Last Friday a crowd estimated at 15,000 gathered around Tran's store, Hi Tek, an electronics-cum-video-rental outlet in a cramped minimall in Little Saigon--the unofficial name of Westminster, which lies about an hour south of Los Angeles. The demonstrators unfurled signs declaring, our wounds will never heal! be aware! communists are invading America. They are not angry about some controversial video (the rental shelves carry nothing questionable; the most popular tape, Tran says, is a martial-arts epic in which a student of Buddha's sends a monkey angel from heaven to fight evil on earth). Rather, the demonstrators started milling around Tran's store in January after he defiantly displayed a flag of the communist government of Vietnam and a poster of the regime's founder, Viet Cong leader Ho Chi Minh. That explains the effigies of Ho displayed above the shop; the gigantic flag of defunct South Vietnam hiding the storefront (and the offending poster); and the sign that reads, Ho Chi Minh is a second Hitler.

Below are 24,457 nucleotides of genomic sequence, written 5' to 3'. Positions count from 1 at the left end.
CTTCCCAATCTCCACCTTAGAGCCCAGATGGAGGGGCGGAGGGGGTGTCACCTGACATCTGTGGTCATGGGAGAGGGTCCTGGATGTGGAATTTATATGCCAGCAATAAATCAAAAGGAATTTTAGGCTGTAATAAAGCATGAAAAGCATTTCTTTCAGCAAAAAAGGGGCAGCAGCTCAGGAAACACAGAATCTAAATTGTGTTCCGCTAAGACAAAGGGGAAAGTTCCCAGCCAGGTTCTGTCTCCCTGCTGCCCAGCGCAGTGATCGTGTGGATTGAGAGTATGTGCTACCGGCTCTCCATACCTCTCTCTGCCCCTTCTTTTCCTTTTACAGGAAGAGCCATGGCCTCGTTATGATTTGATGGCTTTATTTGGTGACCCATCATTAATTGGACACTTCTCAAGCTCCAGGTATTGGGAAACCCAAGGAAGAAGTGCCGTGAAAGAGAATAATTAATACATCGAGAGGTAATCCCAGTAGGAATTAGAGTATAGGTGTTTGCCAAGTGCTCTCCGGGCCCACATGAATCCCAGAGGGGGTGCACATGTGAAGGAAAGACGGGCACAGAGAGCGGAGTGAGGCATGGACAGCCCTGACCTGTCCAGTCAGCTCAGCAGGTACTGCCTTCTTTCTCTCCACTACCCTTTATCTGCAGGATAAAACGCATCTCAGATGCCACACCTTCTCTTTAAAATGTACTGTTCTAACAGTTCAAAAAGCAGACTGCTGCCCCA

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We respect his freedom of speech, but he abuses that freedom, says a protest leader and immigration consultant Ky Ngo. Exercising your First Amendment rights is one thing; causing dissension in your community is another, says Vietnam vet Larkin Kennedy, whose forearm is tattooed with the image of a Vietnamese lady he left behind. I used to rent videos here, and I regret it deeply, says Linda Nguyen, a student at the University of California at Long Beach. She sniffs: His videos were copies and so blurry.
At home, Tran insists he displayed the flag because it's his country's current symbol. Ho, he says, was a hero who helped liberate his people. And America is a liberated country, with real freedoms. I wanted to show the Vietnamese community that freedom means accepting an opposite opinion. He doesn't quite disavow a quest for fame. Wanting to be famous is just human nature, he says. But that's not the main point for my actions. Then he asks, When is my story running?